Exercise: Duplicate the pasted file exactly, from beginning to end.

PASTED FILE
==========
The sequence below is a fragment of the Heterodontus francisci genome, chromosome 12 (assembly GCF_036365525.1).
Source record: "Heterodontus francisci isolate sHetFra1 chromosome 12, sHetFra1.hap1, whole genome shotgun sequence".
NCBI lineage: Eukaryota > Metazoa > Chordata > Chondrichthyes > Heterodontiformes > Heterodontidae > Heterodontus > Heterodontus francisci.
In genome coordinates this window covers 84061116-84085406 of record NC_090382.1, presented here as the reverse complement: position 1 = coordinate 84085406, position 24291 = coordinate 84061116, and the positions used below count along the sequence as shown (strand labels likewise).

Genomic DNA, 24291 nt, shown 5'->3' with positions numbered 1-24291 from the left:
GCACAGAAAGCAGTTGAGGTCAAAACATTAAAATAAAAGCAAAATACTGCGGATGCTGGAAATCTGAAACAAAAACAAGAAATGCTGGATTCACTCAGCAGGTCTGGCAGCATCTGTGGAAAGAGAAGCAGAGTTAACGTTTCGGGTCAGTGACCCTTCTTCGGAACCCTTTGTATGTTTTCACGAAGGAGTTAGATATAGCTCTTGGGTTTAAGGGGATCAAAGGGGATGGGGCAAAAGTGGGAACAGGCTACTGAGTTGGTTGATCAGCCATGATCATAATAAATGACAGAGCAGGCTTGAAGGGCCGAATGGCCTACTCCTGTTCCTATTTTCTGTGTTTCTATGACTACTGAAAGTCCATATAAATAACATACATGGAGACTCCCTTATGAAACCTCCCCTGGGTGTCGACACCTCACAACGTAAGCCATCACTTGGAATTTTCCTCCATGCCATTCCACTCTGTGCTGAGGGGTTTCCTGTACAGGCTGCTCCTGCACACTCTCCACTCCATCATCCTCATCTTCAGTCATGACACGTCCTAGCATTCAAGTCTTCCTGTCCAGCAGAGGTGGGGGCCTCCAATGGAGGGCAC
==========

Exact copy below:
The sequence below is a fragment of the Heterodontus francisci genome, chromosome 12 (assembly GCF_036365525.1).
Source record: "Heterodontus francisci isolate sHetFra1 chromosome 12, sHetFra1.hap1, whole genome shotgun sequence".
NCBI lineage: Eukaryota > Metazoa > Chordata > Chondrichthyes > Heterodontiformes > Heterodontidae > Heterodontus > Heterodontus francisci.
In genome coordinates this window covers 84061116-84085406 of record NC_090382.1, presented here as the reverse complement: position 1 = coordinate 84085406, position 24291 = coordinate 84061116, and the positions used below count along the sequence as shown (strand labels likewise).

Genomic DNA, 24291 nt, shown 5'->3' with positions numbered 1-24291 from the left:
GCACAGAAAGCAGTTGAGGTCAAAACATTAAAATAAAAGCAAAATACTGCGGATGCTGGAAATCTGAAACAAAAACAAGAAATGCTGGATTCACTCAGCAGGTCTGGCAGCATCTGTGGAAAGAGAAGCAGAGTTAACGTTTCGGGTCAGTGACCCTTCTTCGGAACCCTTTGTATGTTTTCACGAAGGAGTTAGATATAGCTCTTGGGTTTAAGGGGATCAAAGGGGATGGGGCAAAAGTGGGAACAGGCTACTGAGTTGGTTGATCAGCCATGATCATAATAAATGACAGAGCAGGCTTGAAGGGCCGAATGGCCTACTCCTGTTCCTATTTTCTGTGTTTCTATGACTACTGAAAGTCCATATAAATAACATACATGGAGACTCCCTTATGAAACCTCCCCTGGGTGTCGACACCTCACAACGTAAGCCATCACTTGGAATTTTCCTCCATGCCATTCCACTCTGTGCTGAGGGGTTTCCTGTACAGGCTGCTCCTGCACACTCTCCACTCCATCATCCTCATCTTCAGTCATGACACGTCCTAGCATTCAAGTCTTCCTGTCCAGCAGAGGTGGGGGCCTCCAATGGAGGGCAC